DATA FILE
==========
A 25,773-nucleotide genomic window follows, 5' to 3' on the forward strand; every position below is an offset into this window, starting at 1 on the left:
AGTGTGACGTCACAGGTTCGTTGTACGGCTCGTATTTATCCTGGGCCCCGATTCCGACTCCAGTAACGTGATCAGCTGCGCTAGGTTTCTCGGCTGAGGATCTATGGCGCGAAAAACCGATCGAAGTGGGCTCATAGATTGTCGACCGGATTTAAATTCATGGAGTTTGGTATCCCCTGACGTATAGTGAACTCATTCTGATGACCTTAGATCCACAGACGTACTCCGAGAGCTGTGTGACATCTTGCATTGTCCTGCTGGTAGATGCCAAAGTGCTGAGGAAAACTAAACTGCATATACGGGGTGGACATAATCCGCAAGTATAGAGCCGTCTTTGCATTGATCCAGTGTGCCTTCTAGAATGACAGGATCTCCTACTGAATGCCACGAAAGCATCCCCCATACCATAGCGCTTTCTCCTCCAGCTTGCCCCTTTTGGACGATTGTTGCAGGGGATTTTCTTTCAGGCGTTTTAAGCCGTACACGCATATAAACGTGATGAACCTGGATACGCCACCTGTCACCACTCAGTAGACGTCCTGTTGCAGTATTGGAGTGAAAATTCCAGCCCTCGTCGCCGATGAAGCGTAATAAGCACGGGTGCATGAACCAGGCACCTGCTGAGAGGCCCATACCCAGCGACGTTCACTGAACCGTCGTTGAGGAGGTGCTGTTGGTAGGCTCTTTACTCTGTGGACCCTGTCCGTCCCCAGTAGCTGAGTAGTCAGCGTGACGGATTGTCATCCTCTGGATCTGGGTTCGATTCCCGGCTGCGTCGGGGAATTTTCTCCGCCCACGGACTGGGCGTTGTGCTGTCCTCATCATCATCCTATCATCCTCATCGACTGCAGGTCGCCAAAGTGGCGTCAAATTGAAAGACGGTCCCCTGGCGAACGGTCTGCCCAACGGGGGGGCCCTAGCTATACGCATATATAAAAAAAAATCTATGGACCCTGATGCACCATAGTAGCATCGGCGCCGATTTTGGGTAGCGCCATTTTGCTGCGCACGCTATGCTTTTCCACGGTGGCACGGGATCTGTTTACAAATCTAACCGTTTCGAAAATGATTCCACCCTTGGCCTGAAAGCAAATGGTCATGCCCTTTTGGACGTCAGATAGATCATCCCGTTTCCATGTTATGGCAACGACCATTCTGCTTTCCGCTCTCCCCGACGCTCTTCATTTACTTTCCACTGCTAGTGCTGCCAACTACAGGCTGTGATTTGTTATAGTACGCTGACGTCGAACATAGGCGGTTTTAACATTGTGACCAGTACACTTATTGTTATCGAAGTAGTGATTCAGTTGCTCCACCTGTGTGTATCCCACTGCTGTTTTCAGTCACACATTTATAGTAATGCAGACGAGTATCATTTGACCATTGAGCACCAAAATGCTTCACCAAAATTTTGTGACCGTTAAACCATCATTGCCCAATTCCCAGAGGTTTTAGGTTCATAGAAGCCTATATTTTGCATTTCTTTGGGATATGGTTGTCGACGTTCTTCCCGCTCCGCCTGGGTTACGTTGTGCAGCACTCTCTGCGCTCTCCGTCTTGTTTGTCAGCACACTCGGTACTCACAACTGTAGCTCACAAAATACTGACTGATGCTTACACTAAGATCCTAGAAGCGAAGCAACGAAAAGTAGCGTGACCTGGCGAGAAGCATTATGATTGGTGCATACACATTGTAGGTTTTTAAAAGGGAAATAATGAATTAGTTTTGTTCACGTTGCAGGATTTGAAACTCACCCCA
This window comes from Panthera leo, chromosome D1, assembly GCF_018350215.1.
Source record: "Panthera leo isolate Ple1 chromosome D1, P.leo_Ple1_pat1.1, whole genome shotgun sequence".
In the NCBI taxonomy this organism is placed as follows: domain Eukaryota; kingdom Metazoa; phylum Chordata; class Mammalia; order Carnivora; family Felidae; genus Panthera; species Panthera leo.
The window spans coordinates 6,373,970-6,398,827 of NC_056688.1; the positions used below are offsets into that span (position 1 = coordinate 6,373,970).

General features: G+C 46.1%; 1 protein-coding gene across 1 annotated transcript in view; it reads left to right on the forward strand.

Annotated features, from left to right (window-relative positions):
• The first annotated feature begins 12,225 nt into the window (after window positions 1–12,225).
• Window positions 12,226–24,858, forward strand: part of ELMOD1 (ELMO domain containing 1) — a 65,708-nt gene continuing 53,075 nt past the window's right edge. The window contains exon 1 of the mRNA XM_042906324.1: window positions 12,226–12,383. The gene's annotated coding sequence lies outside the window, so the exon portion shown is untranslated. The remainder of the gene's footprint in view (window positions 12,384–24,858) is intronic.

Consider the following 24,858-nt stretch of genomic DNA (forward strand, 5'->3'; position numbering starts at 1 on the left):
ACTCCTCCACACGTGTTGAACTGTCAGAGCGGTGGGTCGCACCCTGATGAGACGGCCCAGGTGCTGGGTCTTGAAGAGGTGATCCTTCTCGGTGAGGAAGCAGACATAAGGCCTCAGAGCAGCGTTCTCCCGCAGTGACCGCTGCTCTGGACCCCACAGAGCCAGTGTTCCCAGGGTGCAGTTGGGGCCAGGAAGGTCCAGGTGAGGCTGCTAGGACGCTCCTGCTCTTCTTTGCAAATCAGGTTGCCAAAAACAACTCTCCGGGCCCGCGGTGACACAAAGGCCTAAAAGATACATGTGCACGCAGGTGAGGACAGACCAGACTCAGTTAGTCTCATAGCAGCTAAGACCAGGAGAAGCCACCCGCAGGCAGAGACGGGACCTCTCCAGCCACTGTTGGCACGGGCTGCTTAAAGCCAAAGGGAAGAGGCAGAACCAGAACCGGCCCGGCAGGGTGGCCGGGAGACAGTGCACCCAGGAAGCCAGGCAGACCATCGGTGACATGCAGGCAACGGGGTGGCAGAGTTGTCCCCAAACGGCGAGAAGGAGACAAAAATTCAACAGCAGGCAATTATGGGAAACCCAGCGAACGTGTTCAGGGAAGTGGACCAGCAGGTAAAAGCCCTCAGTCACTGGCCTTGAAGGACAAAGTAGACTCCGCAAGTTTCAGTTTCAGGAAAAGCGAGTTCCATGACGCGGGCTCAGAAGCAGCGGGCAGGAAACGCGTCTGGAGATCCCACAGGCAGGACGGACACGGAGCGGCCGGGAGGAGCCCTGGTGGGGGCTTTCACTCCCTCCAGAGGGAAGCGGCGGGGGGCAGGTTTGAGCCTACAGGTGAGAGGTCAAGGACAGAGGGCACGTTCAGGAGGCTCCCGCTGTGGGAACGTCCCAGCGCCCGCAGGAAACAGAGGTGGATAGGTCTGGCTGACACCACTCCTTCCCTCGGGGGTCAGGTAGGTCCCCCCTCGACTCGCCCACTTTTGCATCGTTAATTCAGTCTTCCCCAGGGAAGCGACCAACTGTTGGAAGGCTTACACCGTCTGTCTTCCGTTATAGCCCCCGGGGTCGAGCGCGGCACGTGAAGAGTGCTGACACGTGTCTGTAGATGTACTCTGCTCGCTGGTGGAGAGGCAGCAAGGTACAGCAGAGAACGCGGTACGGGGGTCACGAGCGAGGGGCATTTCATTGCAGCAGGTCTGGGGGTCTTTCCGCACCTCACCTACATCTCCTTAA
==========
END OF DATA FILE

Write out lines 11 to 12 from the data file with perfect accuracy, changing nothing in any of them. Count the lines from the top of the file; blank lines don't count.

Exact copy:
Consider the following 24,858-nt stretch of genomic DNA (forward strand, 5'->3'; position numbering starts at 1 on the left):
ACTCCTCCACACGTGTTGAACTGTCAGAGCGGTGGGTCGCACCCTGATGAGACGGCCCAGGTGCTGGGTCTTGAAGAGGTGATCCTTCTCGGTGAGGAAGCAGACATAAGGCCTCAGAGCAGCGTTCTCCCGCAGTGACCGCTGCTCTGGACCCCACAGAGCCAGTGTTCCCAGGGTGCAGTTGGGGCCAGGAAGGTCCAGGTGAGGCTGCTAGGACGCTCCTGCTCTTCTTTGCAAATCAGGTTGCCAAAAACAACTCTCCGGGCCCGCGGTGACACAAAGGCCTAAAAGATACATGTGCACGCAGGTGAGGACAGACCAGACTCAGTTAGTCTCATAGCAGCTAAGACCAGGAGAAGCCACCCGCAGGCAGAGACGGGACCTCTCCAGCCACTGTTGGCACGGGCTGCTTAAAGCCAAAGGGAAGAGGCAGAACCAGAACCGGCCCGGCAGGGTGGCCGGGAGACAGTGCACCCAGGAAGCCAGGCAGACCATCGGTGACATGCAGGCAACGGGGTGGCAGAGTTGTCCCCAAACGGCGAGAAGGAGACAAAAATTCAACAGCAGGCAATTATGGGAAACCCAGCGAACGTGTTCAGGGAAGTGGACCAGCAGGTAAAAGCCCTCAGTCACTGGCCTTGAAGGACAAAGTAGACTCCGCAAGTTTCAGTTTCAGGAAAAGCGAGTTCCATGACGCGGGCTCAGAAGCAGCGGGCAGGAAACGCGTCTGGAGATCCCACAGGCAGGACGGACACGGAGCGGCCGGGAGGAGCCCTGGTGGGGGCTTTCACTCCCTCCAGAGGGAAGCGGCGGGGGGCAGGTTTGAGCCTACAGGTGAGAGGTCAAGGACAGAGGGCACGTTCAGGAGGCTCCCGCTGTGGGAACGTCCCAGCGCCCGCAGGAAACAGAGGTGGATAGGTCTGGCTGACACCACTCCTTCCCTCGGGGGTCAGGTAGGTCCCCCCTCGACTCGCCCACTTTTGCATCGTTAATTCAGTCTTCCCCAGGGAAGCGACCAACTGTTGGAAGGCTTACACCGTCTGTCTTCCGTTATAGCCCCCGGGGTCGAGCGCGGCACGTGAAGAGTGCTGACACGTGTCTGTAGATGTACTCTGCTCGCTGGTGGAGAGGCAGCAAGGTACAGCAGAGAACGCGGTACGGGGGTCACGAGCGAGGGGCATTTCATTGCAGCAGGTCTGGGGGTCTTTCCGCACCTCACCTACATCTCCTTAA